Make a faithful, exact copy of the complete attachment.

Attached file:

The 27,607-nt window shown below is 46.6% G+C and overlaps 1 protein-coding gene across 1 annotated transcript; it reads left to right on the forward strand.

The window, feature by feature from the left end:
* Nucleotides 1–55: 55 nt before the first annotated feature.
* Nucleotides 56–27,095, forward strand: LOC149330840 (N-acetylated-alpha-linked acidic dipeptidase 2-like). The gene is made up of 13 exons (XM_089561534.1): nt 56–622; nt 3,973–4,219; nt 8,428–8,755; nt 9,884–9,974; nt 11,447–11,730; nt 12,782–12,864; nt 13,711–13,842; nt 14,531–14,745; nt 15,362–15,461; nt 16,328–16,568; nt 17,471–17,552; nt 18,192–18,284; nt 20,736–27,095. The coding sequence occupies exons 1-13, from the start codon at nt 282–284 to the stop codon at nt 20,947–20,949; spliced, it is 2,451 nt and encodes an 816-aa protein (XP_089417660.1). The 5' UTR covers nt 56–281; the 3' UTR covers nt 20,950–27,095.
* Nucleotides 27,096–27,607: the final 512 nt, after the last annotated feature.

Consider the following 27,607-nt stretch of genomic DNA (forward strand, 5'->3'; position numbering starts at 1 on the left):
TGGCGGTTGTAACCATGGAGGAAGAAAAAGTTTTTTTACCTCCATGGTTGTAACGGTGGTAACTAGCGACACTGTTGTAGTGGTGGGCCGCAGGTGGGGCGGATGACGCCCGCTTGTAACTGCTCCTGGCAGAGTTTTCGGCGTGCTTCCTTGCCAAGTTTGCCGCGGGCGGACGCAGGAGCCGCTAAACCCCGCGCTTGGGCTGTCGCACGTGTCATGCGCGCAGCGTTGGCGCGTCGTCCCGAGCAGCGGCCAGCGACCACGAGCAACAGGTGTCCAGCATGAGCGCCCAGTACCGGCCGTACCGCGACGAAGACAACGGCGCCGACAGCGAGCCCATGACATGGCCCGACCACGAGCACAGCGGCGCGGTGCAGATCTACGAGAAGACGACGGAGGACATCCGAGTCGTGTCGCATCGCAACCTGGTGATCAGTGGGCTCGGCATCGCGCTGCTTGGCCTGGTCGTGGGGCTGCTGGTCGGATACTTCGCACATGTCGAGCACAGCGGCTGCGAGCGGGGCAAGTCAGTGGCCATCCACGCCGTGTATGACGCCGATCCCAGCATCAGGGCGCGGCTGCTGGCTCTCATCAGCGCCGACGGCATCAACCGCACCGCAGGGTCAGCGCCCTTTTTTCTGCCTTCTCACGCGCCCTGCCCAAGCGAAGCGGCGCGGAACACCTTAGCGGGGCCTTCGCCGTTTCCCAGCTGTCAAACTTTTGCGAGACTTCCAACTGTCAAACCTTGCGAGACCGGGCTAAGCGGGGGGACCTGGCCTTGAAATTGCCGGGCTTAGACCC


The 27,607-nt window shown below is 46.6% G+C and overlaps 1 protein-coding gene across 1 annotated transcript; it reads left to right on the forward strand.

The window, feature by feature from the left end:
* Nucleotides 1–55: 55 nt before the first annotated feature.
* Nucleotides 56–27,095, forward strand: LOC149330840 (N-acetylated-alpha-linked acidic dipeptidase 2-like). The gene is made up of 13 exons (XM_089561534.1): nt 56–622; nt 3,973–4,219; nt 8,428–8,755; nt 9,884–9,974; nt 11,447–11,730; nt 12,782–12,864; nt 13,711–13,842; nt 14,531–14,745; nt 15,362–15,461; nt 16,328–16,568; nt 17,471–17,552; nt 18,192–18,284; nt 20,736–27,095. The coding sequence occupies exons 1-13, from the start codon at nt 282–284 to the stop codon at nt 20,947–20,949; spliced, it is 2,451 nt and encodes an 816-aa protein (XP_089417660.1). The 5' UTR covers nt 56–281; the 3' UTR covers nt 20,950–27,095.
* Nucleotides 27,096–27,607: the final 512 nt, after the last annotated feature.

Consider the following 27,607-nt stretch of genomic DNA (forward strand, 5'->3'; position numbering starts at 1 on the left):
TGGCGGTTGTAACCATGGAGGAAGAAAAAGTTTTTTTACCTCCATGGTTGTAACGGTGGTAACTAGCGACACTGTTGTAGTGGTGGGCCGCAGGTGGGGCGGATGACGCCCGCTTGTAACTGCTCCTGGCAGAGTTTTCGGCGTGCTTCCTTGCCAAGTTTGCCGCGGGCGGACGCAGGAGCCGCTAAACCCCGCGCTTGGGCTGTCGCACGTGTCATGCGCGCAGCGTTGGCGCGTCGTCCCGAGCAGCGGCCAGCGACCACGAGCAACAGGTGTCCAGCATGAGCGCCCAGTACCGGCCGTACCGCGACGAAGACAACGGCGCCGACAGCGAGCCCATGACATGGCCCGACCACGAGCACAGCGGCGCGGTGCAGATCTACGAGAAGACGACGGAGGACATCCGAGTCGTGTCGCATCGCAACCTGGTGATCAGTGGGCTCGGCATCGCGCTGCTTGGCCTGGTCGTGGGGCTGCTGGTCGGATACTTCGCACATGTCGAGCACAGCGGCTGCGAGCGGGGCAAGTCAGTGGCCATCCACGCCGTGTATGACGCCGATCCCAGCATCAGGGCGCGGCTGCTGGCTCTCATCAGCGCCGACGGCATCAACCGCACCGCAGGGTCAGCGCCCTTTTTTCTGCCTTCTCACGCGCCCTGCCCAAGCGAAGCGGCGCGGAACACCTTAGCGGGGCCTTCGCCGTTTCCCAGCTGTCAAACTTTTGCGAGACTTCCAACTGTCAAACCTTGCGAGACCGGGCTAAGCGGGGGGACCTGGCCTTGAAATTGCCGGGCTTAGACCC